Today, we gather with our family and friends to celebrate and count our blessings.

The celebration involves food!

A traditional Turkey - a 24 pounder!

Dressing. Two types this year - corn bread and bread (crouton).
Crouton stuffing shown below.

Sweet Potatoes with a mini-marshmallow topping.

A refrigerated/layered salad.

The rest of the plate: Starting at the top going clockwise
Collard greens, dressing, Waldorf salad, glazed carrots, layered salad, turkey, mashed potatoes, buttered dinner roll and sweet potatoes (in the center.)

Dessert: pecan pie and pumpkin pie.
The pecan pie was tasty, but the golden syrup didn't stand out. The problem with some recipes is there is a layer of sweet "custard" with only a single layer of pecans floating on top. This pie was chock full of nuts which makes it stand out.

Happy Thanksgiving!

Wednesday, November 26, 2008

Nov 26: Pecan Pie for Turkey Day

Tomorrow is Thanksgiving where we gather with friends and family to share thanks and eat!

The lore of Thanksgiving goes back to the colonist in Plymouth... starving and suffering from a poor harvest, the colonist were on the verge of a famine. Thankfully, the local Native American tribe came to the rescue with food. Everyone feasted! This is what we learned in elementary school...

I've been wanting to try Golden Syrup and I found a bottle at the local supermarket. Golden Syrup is an inverted sugar, similar to corn syrup, but with more flavor than corn syrup. The golden syrup has a light caramel flavor.

The Golden Syrup came with a Pecan Pie recipe... A famous pecan pie recipe!
Of course, I have to give it a try!

Pecan Pie
1 (9-inch) pie shell [I used a Pillsbury premade pie crust]
1 1/2 cup pecans
4 egg yolks
1/3 cup golden syrup
1/2 cup firmly packed light brown sugar
4 tablespoons unsalted butter, softened
1/4 cup whipping cream
1 pinch salt
1 teaspoon vanilla

Combine the sugar, egg yolks, golden syrup, butter, cream and salt into a sauce pan.
Heat on low to medium-low, stirring to combine.
Heat mixture to 160 F. When the color is uniform and slightly thickens...
Pour mixture through a strainer into a bowl.
Mix in vanilla.

Pre-bake the crust.
Unroll the crust and fit into a pie pan.

Dock (prick) the crust with a fork to prevent puffing.
Optional: Fancy up the edges for a better appearance.

Allow the crust to cool.
When cool arrange the pecans.

Pour the strained syrup mixture over the pecans, making sure the pecans are coated.
I also added more pecans by hand

Bake 350F for 20 minutes.

This will be the contribution to the Thanksgiving dinner tomorrow.
It looks good... Hopefully it will taste good too.

Thursday, November 20, 2008

Nov 20: Chicken a la King

I was trying to decide what to do with the leftover roasted chicken when I struck upon Chicken a la King. Chicken a la King is one of those American dishes that has fallen out of popularity... along with jello molds, Swiss steak and Mai Tai.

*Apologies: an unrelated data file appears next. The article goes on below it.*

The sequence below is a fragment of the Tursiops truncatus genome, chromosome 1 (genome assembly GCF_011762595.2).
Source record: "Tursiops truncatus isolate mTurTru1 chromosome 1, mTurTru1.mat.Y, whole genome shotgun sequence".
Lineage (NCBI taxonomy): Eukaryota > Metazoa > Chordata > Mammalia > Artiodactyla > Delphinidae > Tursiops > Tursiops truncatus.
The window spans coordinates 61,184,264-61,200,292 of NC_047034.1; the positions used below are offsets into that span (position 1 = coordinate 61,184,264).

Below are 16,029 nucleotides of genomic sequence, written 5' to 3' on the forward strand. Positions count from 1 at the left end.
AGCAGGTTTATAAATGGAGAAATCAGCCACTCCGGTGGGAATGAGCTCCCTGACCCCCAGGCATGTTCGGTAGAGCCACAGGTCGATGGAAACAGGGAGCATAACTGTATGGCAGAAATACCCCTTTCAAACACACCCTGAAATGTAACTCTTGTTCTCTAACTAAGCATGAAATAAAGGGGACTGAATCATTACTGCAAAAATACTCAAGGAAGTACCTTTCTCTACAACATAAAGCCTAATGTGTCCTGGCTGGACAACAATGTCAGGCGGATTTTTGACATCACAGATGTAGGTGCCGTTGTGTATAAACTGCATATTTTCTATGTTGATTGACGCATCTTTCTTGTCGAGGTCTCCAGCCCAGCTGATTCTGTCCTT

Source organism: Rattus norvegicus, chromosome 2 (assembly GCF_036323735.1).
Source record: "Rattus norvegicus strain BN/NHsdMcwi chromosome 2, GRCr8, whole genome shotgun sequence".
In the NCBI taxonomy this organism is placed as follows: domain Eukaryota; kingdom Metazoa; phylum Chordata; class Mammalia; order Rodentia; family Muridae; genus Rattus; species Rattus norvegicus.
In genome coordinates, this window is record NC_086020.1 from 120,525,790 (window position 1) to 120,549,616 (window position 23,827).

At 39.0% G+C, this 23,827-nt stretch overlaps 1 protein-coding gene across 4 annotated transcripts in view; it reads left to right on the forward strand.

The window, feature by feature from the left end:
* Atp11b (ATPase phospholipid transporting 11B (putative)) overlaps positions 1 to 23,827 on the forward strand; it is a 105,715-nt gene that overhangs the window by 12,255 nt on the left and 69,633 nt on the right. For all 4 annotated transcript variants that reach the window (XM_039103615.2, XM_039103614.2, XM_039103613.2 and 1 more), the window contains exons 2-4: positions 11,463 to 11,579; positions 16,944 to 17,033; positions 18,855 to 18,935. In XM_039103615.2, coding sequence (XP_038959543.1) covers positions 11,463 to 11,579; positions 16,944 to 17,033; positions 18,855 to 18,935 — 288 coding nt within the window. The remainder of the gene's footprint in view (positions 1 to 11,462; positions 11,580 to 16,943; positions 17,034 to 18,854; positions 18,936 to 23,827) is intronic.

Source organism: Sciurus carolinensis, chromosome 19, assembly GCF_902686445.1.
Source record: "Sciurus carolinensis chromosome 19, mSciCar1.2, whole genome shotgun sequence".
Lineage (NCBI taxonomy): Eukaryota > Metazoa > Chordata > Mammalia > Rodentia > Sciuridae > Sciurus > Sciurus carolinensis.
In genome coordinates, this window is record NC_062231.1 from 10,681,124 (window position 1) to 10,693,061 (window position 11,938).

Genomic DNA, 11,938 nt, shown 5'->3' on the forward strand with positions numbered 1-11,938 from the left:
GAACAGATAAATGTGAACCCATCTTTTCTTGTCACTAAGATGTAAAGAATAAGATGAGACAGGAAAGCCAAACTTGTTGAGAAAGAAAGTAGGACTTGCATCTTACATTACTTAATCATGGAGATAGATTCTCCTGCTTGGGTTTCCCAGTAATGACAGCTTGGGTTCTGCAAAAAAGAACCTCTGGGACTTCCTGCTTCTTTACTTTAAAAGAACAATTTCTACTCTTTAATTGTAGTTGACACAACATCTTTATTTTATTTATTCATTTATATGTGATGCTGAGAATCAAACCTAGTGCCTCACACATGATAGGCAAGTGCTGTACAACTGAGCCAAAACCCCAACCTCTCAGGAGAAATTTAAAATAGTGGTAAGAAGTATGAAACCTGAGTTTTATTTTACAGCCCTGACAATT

My first taste of Chicken a la King was probably 25 or 30 years ago at my (mom's) uncle's diner.
His diner was located in an industrial area of town beneath a high rise freeway, next to a brewery. His customers consisted of blue collar workers and well as suits.

He would occasionally call my mom to help out during seasonal rushes. I tagged along to help, if that's what it was called back in the day. I mainly remember taking potatoes and running them through a french fry maker and busing tables.

Another memory is my dad driving us to the diner for the breakfast rush and watching the sunrise from the backseat of the car. However, I think my parents wanted me out of the house since they were worried that my favorite activities were to "eat, sleep and watch TV." Little did they know that as an adult... my daily schedule is "work, eat, watch some TV, get little sleep"... and repeat.

To find a recipe, I had to dig through my cookbooks... I found a recipe in "The Complete Everyday Cookbook", Copyright 1971. Hmmm.... 1971. That sounds about right for Chicken a la King. The recipe I made is loosely based upon the recipe in the above mentioned book.

Chicken a la King
The Fixins' - starting at the top, left of the photo.

1 egg yolk, mixed with a few drops of hot sauce (Frank's Red Hot)
1/4 C peas
2 T diced Pimentos
2T Flour
1 1/4 C Chicken Broth
1/2 C Mushrooms, chopped
1 C Cooked Chicken, coarsely chopped (plus 1/2C cooked potatoes, coarsely chopped)
Chicken Fat from the roast
1/3 C Heavy Cream

Using the chicken fat (about 1 or 2 T) saute the mushrooms until soft.
Add the flour to slightly cook.
Add the broth and mix thoroughly... bring to a gentle simmer.

Add the peas, chicken, potatoes and heavy cream.
Mix and bring to a simmer to heat the ingredients and allow the sauce to thicken.
Stir and add the pimentos

After 5 minutes of simmering, slowly add the egg yolk and stir to thicken the sauce.

The books suggest serving over waffles. Waffles!?!? I don't remember that.
Instead, I served the mixture over noodles.

The taste was akin to a chicken pot pie filling. The sauce was silky smooth... which was a pleasant surprise. The dish was good, but wasn't what I remembered as Chicken a la King. I seem to recall a stronger "cooked" bell pepper flavor... from the pimentos? However, that memory is about 30 years old.

*** Update Nov 21 ****
This is the recipe from the cookbook.
"The Complete Everyday Cookbook" by Ottenheimer Publishers, Inc. 1971.

Chicken a la King
1/4 C butter or margarine
1 C sliced mushrooms
1/4 C flour
1 C Chicken Stock
1 1/2 C half and half milk
1/2 C diced pimento
3 C diced cooked chicken
2 egg yolks, slightly beaten
Salt and Pepper to taste

Heat butter in a blazer pan of chafing dish over direct heat.
Add mushrooms and cook until tender, about 5 minutes.
Stir in flour.
Add stock and half and half milk.
Place blazer pan over hot water.
Cook, stirring occasionally, until thickened and smooth.
Add pimiento and chicken.
Heat thoroughly.
Stir a little of the hot sauce into the egg yolks.
Add slowly to remaining sauce and stir, until smooth and hot.
Server over crispy waffles.
Makes 6 servings.

Note: For my recipe I added peas... and I misread the instructions about the egg yolk. I thought the recipe called for some hot sauce (as in pepper sauce) mixed into the egg yolks. I guess they orginally meant hot sauce as in the gravy to temper the yolks. :-)

Other dishes that have fallen out of favor...
Chipped beef on toast (SOS)
Poached eggs (Adam and Eve on a raft [toast])